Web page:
- Housing starts inched up to 207k annualized units in December from 206k in December.
The monthly increase was led by a 4.2% increase in the often-volatile multiple-unit structures component that built on an outsized 14.0% jump in December. Single-unit starts declined 4.6% to partially retrace an 8.1% December gain.
Regionally, the increase in urban starts was concentrated in Ontario where a 25% increase built onto a 38% surge in December. Starts also rose 14% in Atlantic Canada but declined 6% in Quebec, 11% in the Prairies, and plunged 33% in British Columbia.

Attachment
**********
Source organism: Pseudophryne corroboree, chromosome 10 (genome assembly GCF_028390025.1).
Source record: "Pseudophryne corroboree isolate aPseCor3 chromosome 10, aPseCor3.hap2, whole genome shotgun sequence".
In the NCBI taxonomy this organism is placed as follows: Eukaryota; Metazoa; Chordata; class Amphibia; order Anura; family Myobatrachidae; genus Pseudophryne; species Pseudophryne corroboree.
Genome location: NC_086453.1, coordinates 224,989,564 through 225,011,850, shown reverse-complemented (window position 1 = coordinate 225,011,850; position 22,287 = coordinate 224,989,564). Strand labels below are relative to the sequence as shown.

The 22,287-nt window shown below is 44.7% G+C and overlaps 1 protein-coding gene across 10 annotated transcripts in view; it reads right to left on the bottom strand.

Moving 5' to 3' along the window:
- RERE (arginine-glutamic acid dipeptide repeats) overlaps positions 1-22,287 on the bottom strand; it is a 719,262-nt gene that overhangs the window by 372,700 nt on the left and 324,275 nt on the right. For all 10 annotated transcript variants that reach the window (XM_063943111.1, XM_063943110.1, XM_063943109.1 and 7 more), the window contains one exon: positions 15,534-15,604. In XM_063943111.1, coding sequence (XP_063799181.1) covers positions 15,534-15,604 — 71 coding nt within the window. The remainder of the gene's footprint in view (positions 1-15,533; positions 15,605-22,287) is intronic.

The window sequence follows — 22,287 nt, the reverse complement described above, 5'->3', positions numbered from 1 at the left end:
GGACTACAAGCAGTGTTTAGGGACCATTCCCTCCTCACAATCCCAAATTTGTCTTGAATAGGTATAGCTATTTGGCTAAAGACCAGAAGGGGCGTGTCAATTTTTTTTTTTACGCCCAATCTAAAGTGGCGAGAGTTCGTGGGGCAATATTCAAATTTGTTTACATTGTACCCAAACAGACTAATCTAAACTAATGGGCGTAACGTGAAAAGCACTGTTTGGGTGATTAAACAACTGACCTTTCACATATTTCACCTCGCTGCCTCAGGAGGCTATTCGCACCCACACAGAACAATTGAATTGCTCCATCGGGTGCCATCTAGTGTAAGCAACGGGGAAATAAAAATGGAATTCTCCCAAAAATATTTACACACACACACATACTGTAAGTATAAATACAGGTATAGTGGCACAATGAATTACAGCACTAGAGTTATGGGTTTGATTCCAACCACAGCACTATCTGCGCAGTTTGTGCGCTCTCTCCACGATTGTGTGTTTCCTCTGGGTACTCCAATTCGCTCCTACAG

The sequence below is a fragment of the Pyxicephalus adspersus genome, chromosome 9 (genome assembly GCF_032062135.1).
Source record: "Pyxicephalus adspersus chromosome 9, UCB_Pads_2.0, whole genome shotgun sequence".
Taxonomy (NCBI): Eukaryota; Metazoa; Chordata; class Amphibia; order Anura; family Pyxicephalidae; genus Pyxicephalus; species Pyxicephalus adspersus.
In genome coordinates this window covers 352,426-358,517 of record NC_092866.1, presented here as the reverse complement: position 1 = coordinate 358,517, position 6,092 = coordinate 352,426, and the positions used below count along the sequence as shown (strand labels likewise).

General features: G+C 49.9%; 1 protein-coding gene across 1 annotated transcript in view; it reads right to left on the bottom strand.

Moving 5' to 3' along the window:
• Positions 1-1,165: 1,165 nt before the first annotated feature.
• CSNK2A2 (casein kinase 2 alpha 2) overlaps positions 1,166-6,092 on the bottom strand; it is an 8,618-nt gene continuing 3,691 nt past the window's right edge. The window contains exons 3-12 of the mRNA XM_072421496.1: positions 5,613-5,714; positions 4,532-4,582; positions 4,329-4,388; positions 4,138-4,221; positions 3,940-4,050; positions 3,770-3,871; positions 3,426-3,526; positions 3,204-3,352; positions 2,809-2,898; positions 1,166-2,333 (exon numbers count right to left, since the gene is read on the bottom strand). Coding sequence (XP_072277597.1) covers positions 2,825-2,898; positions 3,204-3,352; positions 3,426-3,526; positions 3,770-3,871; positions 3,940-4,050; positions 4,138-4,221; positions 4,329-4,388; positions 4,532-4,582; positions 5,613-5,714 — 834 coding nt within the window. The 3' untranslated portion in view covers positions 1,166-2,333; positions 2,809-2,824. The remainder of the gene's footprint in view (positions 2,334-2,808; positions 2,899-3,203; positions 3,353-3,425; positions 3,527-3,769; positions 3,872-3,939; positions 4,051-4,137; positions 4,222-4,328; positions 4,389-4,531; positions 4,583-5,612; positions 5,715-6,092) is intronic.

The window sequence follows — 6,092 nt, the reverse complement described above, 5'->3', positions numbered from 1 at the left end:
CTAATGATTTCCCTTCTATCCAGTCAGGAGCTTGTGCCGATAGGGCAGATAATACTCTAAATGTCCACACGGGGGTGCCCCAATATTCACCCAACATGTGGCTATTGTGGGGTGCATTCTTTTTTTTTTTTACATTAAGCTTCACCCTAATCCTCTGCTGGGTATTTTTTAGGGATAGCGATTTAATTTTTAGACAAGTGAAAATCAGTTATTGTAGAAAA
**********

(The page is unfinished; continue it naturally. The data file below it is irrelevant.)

Strong new home building activity early in 2017 and late 2016, with the 200k+ readings over the last two months above our estimate of the underlying pace of household formation, is less surprising following a year in 2016 in which home resales set a new national sales record. The recent strength in housing starts has been largely concentrated in Ontario, where resale markets have also been the hottest in recent months although warmer-than-usual temperatures may also have played a role boosting starts in the region in January. Nonetheless, new building activity typically follows the resale market with a lag and home resales nationally slowed through the end of last year reflecting a combination of new provincial regulations in B.C. and federal macro-prudential regulations implemented in the fall while a modest drift higher in borrowing rates and stretched affordability conditions in some markets should further moderate housing demand. Although near-term permit issuance continues to point to near-term upside risk in starts (permit issuance was over 230k per month in November and December of last year, the most recent months available), we expect housing starts will, on balance, slow as the year progresses and continue look for overall residential investment to be a modest drag on overall GDP growth in 2017 for the first time in four years.